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Things Primary-Care Physicians Won't Say

Posted Sep 14 2011 12:32am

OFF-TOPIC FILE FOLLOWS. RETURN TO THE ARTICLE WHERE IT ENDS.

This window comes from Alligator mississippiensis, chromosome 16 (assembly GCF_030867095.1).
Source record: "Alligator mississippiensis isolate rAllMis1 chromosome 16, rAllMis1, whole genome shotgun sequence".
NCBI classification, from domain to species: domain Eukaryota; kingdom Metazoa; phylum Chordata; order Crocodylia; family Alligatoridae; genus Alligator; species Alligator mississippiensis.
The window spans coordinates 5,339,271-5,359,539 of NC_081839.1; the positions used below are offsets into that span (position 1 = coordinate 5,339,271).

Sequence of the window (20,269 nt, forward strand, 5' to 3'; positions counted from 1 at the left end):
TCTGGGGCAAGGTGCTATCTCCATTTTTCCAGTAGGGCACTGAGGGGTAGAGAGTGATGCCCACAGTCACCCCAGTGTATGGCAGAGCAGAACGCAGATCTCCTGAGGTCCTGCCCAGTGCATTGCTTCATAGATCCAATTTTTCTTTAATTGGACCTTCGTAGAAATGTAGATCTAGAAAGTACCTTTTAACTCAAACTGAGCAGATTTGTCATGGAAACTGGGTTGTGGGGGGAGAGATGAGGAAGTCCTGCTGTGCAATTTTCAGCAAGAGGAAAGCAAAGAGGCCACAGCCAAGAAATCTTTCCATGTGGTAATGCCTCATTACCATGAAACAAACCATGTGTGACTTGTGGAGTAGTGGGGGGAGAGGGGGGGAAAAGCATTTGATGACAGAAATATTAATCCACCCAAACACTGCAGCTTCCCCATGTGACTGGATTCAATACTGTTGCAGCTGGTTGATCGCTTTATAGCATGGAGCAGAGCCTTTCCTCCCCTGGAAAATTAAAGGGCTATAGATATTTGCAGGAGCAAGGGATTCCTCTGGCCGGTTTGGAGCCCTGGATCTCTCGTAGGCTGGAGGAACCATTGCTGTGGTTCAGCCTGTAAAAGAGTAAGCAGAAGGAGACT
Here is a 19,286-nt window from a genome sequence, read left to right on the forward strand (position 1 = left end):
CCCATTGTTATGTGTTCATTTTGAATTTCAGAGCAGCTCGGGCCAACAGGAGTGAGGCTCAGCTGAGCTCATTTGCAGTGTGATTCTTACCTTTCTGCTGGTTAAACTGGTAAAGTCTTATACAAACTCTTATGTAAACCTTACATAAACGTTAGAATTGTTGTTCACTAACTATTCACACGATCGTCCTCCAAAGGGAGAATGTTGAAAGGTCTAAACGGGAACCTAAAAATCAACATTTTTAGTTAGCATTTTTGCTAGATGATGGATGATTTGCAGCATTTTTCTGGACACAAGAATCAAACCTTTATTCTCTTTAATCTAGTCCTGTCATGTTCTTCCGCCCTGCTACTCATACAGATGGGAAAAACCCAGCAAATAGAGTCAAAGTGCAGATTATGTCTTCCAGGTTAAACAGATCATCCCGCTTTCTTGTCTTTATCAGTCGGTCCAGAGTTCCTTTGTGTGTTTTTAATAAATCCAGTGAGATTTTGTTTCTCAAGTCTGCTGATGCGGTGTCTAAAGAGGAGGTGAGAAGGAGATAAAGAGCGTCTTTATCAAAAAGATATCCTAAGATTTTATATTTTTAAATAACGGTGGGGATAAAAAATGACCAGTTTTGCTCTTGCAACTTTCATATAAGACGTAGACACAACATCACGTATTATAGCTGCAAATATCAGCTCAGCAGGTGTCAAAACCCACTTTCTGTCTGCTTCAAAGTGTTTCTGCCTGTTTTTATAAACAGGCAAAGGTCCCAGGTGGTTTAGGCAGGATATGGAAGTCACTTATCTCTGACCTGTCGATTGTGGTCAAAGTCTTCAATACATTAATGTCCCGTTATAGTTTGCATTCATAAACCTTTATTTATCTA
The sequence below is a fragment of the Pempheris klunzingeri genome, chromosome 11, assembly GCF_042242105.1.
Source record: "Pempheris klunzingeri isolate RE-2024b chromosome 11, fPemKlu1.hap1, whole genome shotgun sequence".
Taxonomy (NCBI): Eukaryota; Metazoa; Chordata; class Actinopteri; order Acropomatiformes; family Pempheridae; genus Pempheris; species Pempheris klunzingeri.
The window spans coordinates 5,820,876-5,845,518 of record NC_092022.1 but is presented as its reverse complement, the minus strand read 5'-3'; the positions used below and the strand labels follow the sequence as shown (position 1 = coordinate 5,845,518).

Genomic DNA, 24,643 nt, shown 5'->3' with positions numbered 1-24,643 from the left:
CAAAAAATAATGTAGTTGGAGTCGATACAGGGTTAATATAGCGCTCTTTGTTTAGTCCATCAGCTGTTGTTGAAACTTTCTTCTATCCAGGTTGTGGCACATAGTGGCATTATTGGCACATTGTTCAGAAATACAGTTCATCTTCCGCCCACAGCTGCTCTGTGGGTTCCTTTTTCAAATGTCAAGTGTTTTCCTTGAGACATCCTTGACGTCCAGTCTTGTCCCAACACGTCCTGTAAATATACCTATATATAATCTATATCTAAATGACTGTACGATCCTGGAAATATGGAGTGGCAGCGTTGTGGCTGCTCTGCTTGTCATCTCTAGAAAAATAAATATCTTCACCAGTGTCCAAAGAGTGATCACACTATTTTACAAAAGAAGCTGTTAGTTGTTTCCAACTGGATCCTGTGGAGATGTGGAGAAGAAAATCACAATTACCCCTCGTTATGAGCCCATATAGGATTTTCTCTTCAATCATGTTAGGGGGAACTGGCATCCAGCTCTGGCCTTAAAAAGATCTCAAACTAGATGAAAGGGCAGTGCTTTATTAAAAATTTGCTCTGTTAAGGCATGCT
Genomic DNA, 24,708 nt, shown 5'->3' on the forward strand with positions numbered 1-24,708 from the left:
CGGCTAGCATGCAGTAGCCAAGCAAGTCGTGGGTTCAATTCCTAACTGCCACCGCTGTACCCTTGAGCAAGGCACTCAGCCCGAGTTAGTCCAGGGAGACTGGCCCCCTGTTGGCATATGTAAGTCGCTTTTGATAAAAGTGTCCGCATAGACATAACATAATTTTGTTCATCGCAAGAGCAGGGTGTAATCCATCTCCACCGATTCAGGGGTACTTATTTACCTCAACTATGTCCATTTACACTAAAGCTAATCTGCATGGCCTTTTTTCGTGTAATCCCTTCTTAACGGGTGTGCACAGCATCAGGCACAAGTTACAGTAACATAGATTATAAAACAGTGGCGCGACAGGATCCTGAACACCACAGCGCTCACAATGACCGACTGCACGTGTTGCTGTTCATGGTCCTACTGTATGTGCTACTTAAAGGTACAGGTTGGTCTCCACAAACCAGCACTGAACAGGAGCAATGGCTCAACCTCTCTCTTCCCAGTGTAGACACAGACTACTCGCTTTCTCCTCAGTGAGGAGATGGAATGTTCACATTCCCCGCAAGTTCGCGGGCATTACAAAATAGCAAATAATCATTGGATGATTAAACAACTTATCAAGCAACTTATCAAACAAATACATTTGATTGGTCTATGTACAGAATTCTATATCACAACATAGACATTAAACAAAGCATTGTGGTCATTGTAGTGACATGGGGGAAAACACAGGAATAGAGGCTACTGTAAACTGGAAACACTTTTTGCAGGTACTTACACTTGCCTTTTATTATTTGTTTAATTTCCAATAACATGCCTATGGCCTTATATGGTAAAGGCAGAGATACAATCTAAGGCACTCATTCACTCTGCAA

'I'm the Pauper of My Profession'.One big reason fewer medical students are specializing in primary care is simplehermes belts for women. In 2009 primary-care doctors -- specifically those practicing family medicine and internal medicine -- earned an average of $201,548, according tohermes h belt, a physician and health-care executive search firm.       That might sound like a lot to most working people, but in the same year, dermatologists made $350,627, gynecological oncologists made $460,000 and doctors practicing neurological surgery made $548,186. "Students are not dummies," says Pho. "They graduate with $130,000 in debt; why should they go into primary care?"       When a primary-care doctor examines a patient with private healthhermes belt, the doctor will get a payment on a scale that's similar to Medicare reimbursements, says Dr. Martin Shapiro, a professor of medicine and public health at the David Geffen School of Medicine at UCLA. It's even lower when they see Medicaidhermes belts. "Reimbursement is a lot lower for primary-care physicians given the amount of time that a visit will take relative to the amount of time needed to do a procedure [hermes belts for men]," he says. Reimbursements put a premium on volume, not on spending time with patients, he says.
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